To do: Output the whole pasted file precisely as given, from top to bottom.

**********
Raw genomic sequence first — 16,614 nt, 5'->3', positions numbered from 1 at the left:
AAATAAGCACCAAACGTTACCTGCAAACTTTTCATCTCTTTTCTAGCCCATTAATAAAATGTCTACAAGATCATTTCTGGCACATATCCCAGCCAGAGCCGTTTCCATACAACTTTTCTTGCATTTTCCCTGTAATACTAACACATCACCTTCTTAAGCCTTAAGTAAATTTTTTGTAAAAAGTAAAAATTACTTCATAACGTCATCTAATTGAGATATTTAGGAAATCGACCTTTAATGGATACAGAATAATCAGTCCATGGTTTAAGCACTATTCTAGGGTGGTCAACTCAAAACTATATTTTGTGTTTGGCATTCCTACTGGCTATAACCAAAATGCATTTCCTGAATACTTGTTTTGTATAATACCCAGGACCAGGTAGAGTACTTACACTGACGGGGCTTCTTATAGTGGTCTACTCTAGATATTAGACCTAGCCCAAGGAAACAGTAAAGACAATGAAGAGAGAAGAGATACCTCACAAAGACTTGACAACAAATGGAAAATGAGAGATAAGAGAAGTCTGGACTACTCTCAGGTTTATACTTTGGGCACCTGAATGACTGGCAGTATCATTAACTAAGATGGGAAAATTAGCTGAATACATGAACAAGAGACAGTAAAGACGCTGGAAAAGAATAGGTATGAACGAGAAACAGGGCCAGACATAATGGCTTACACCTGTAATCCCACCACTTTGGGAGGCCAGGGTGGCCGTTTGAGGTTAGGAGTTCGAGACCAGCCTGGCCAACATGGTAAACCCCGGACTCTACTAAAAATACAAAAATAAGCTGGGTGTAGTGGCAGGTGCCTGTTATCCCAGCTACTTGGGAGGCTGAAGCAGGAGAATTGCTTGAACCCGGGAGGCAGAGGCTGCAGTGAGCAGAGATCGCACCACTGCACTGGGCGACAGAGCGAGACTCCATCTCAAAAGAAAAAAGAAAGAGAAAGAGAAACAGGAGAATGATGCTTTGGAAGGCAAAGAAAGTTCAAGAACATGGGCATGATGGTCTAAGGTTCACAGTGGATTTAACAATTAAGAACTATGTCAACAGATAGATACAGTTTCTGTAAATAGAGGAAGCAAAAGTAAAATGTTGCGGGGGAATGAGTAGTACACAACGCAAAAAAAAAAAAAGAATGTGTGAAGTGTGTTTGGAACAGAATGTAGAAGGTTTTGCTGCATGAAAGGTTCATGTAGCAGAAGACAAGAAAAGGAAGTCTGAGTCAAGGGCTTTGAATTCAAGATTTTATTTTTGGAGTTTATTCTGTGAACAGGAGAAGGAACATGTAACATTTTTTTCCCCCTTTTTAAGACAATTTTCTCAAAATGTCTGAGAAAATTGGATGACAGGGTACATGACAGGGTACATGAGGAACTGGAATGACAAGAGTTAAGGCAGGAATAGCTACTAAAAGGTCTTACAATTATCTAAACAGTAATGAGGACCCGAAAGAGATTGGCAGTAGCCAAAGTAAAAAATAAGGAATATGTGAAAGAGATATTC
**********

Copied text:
Raw genomic sequence first — 16,614 nt, 5'->3', positions numbered from 1 at the left:
AAATAAGCACCAAACGTTACCTGCAAACTTTTCATCTCTTTTCTAGCCCATTAATAAAATGTCTACAAGATCATTTCTGGCACATATCCCAGCCAGAGCCGTTTCCATACAACTTTTCTTGCATTTTCCCTGTAATACTAACACATCACCTTCTTAAGCCTTAAGTAAATTTTTTGTAAAAAGTAAAAATTACTTCATAACGTCATCTAATTGAGATATTTAGGAAATCGACCTTTAATGGATACAGAATAATCAGTCCATGGTTTAAGCACTATTCTAGGGTGGTCAACTCAAAACTATATTTTGTGTTTGGCATTCCTACTGGCTATAACCAAAATGCATTTCCTGAATACTTGTTTTGTATAATACCCAGGACCAGGTAGAGTACTTACACTGACGGGGCTTCTTATAGTGGTCTACTCTAGATATTAGACCTAGCCCAAGGAAACAGTAAAGACAATGAAGAGAGAAGAGATACCTCACAAAGACTTGACAACAAATGGAAAATGAGAGATAAGAGAAGTCTGGACTACTCTCAGGTTTATACTTTGGGCACCTGAATGACTGGCAGTATCATTAACTAAGATGGGAAAATTAGCTGAATACATGAACAAGAGACAGTAAAGACGCTGGAAAAGAATAGGTATGAACGAGAAACAGGGCCAGACATAATGGCTTACACCTGTAATCCCACCACTTTGGGAGGCCAGGGTGGCCGTTTGAGGTTAGGAGTTCGAGACCAGCCTGGCCAACATGGTAAACCCCGGACTCTACTAAAAATACAAAAATAAGCTGGGTGTAGTGGCAGGTGCCTGTTATCCCAGCTACTTGGGAGGCTGAAGCAGGAGAATTGCTTGAACCCGGGAGGCAGAGGCTGCAGTGAGCAGAGATCGCACCACTGCACTGGGCGACAGAGCGAGACTCCATCTCAAAAGAAAAAAGAAAGAGAAAGAGAAACAGGAGAATGATGCTTTGGAAGGCAAAGAAAGTTCAAGAACATGGGCATGATGGTCTAAGGTTCACAGTGGATTTAACAATTAAGAACTATGTCAACAGATAGATACAGTTTCTGTAAATAGAGGAAGCAAAAGTAAAATGTTGCGGGGGAATGAGTAGTACACAACGCAAAAAAAAAAAAAGAATGTGTGAAGTGTGTTTGGAACAGAATGTAGAAGGTTTTGCTGCATGAAAGGTTCATGTAGCAGAAGACAAGAAAAGGAAGTCTGAGTCAAGGGCTTTGAATTCAAGATTTTATTTTTGGAGTTTATTCTGTGAACAGGAGAAGGAACATGTAACATTTTTTTCCCCCTTTTTAAGACAATTTTCTCAAAATGTCTGAGAAAATTGGATGACAGGGTACATGACAGGGTACATGAGGAACTGGAATGACAAGAGTTAAGGCAGGAATAGCTACTAAAAGGTCTTACAATTATCTAAACAGTAATGAGGACCCGAAAGAGATTGGCAGTAGCCAAAGTAAAAAATAAGGAATATGTGAAAGAGATATTC